When settlement talks broke down and the April 12 hearing became imminent, counsel for Homart, Thomas R. Wilhelmy, and counsel for Hennepin County (the County) began discussing various discovery issues, including the furnishing of property tax appraisals prior to hearing. The parties were required by statute to furnish their property tax appraisals to each other at least five days before the hearing on Tuesday, April 12. The last day *909 to furnish the appraisals within the statutory period was Tuesday, April 5.[1]

In a March 29, 1994 letter to counsel for the County, Wilhelmy raised the issue of appraisal exchange and suggested that the parties "[agree] to a physical exchange the afternoon of April 5th." The next day, March 30, 1994, Wilhelmy telephoned Assistant Hennepin County Attorney Mark Kapter Maher concerning the exchange. During the conversation, Maher informed Wilhelmy that the County was not in a position to agree to a physical exchange of appraisals on the afternoon of April 5, as suggested in Wilhelmy's letter. But Maher did confirm that the appraisal exchange was to take place on that date.

At approximately 2:00 p.m. on April 5, Maher received two copies of the County's appraisal from its appraiser. Shortly thereafter, at approximately 3:00 p.m., Maher received a telephone call from Wilhelmy, who asked whether an exchange of appraisals by mail would be acceptable. Maher said no, stating that under the Minnesota Rules of Civil Procedure, an exchange by mail was required to have taken place three days earlier. Wilhelmy then informed Maher that he was in Duluth at the offices of Ramsland and Vigen, appraisers for Homart, and, according to Maher, Wilhelmy indicated that "delivery of [Homart's] appraisal could not be made at that point." Wilhelmy asked Maher for the fax number of his office and indicated that he would fax the appraisal to Maher's office. Maher gave Wilhelmy the fax number of his office, and the telephone conversation ended.[2] Maher then made arrangements to deliver the County's appraisal to Wilhelmy. The County's appraisal was delivered to Wilhelmy's law office by personal messenger at 4:39 p.m. that afternoon.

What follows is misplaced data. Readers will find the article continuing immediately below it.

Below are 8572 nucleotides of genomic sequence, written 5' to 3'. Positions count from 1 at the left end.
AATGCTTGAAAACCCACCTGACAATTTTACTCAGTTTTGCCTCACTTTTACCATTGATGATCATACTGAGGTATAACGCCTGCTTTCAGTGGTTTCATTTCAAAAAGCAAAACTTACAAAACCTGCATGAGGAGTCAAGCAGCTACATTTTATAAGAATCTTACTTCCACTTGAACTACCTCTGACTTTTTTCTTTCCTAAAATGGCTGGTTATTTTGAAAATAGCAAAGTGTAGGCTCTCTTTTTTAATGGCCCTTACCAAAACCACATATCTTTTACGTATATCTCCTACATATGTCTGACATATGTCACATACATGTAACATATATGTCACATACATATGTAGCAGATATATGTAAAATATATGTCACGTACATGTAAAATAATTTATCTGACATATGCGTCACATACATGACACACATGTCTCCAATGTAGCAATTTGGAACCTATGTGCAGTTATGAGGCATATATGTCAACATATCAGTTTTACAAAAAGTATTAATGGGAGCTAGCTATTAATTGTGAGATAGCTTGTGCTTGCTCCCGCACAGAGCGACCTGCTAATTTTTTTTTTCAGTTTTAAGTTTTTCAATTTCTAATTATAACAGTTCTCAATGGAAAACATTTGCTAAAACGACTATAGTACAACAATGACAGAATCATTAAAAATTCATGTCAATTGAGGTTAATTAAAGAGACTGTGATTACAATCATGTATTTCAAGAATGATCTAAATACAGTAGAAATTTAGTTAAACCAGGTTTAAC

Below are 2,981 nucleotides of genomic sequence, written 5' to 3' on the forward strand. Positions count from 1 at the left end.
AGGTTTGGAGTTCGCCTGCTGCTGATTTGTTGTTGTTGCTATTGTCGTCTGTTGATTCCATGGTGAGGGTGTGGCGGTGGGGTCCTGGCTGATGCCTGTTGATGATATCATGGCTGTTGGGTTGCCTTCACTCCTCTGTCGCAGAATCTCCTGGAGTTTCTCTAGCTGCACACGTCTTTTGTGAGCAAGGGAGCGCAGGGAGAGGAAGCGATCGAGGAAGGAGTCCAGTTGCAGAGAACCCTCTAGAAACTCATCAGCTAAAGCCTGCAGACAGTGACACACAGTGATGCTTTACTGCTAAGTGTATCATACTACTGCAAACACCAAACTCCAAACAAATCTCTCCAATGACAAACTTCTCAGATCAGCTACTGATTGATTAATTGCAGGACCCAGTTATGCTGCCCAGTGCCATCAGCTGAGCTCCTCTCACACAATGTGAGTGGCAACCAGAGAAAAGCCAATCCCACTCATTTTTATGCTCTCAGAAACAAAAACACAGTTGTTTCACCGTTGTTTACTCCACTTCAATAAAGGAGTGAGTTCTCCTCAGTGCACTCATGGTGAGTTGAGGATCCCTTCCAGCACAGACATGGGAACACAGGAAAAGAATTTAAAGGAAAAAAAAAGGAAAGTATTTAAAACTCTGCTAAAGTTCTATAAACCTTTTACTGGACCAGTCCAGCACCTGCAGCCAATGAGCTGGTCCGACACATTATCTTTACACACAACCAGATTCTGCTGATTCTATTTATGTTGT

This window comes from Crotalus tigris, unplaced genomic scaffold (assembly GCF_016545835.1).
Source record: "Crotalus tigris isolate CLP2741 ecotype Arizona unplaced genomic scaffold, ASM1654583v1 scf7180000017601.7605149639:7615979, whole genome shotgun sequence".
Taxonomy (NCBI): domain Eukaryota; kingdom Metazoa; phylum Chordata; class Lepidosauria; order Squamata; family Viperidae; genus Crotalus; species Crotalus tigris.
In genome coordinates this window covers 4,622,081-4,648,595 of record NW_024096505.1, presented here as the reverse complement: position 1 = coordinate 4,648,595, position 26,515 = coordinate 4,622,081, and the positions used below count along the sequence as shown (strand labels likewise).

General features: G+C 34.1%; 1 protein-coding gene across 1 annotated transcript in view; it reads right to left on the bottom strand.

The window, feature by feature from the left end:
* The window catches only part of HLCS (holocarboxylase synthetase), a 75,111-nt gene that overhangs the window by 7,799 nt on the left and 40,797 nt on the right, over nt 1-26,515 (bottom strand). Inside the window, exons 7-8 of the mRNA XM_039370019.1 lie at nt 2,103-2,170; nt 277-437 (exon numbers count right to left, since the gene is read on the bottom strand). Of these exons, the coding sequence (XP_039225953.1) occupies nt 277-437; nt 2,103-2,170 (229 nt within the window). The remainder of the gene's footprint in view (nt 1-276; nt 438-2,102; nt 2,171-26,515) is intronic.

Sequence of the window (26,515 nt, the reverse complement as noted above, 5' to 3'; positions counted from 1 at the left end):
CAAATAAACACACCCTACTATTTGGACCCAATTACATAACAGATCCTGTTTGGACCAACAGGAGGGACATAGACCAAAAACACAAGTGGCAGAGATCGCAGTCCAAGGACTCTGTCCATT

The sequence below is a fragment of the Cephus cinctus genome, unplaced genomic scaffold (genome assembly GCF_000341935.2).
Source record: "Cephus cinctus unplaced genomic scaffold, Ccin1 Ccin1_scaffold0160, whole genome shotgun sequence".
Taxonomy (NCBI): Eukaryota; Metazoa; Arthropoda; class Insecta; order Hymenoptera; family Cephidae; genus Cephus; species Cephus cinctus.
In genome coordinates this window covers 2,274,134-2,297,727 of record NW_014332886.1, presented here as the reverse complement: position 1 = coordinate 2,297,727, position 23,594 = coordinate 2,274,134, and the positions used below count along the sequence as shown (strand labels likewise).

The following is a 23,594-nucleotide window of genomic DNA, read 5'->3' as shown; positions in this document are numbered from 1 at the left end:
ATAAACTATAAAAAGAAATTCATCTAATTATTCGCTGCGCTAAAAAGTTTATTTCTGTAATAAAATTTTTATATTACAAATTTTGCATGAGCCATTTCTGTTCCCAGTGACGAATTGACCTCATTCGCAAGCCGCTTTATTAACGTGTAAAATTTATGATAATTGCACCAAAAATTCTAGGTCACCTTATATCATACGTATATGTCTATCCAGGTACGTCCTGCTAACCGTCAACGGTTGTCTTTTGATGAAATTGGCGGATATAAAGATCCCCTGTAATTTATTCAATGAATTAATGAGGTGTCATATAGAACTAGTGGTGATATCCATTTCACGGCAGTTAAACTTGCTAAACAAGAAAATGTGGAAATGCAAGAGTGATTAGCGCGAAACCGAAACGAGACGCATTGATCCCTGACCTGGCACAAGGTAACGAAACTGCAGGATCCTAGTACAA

During the early evening hours of that same day, Homart sent its appraisal to the Hennepin County Attorney's Office by facsimile transmission. The exact timing of the facsimile transmission is unclear from the record. Betty S. Ramsland, an employee of Homart's appraiser, stated in an affidavit that the transmission of the appraisal began at approximately 6:15 p.m. and continued until 7:10 p.m.; however, the fax machine at the Hennepin County Attorney's Office recorded that the appraisal was transmitted between 6:09 p.m. and 6:57 p.m. In either case, the appraisal was transmitted after the closing of the Hennepin County Attorney's Office at 5:00 p.m. and after Maher had left for the day, but before midnight on the fifth day before the hearing. Homart's appraisal consisted of approximately 150 pages, but for a reason not apparent, the last seven pages of the appraisal were not received by the County.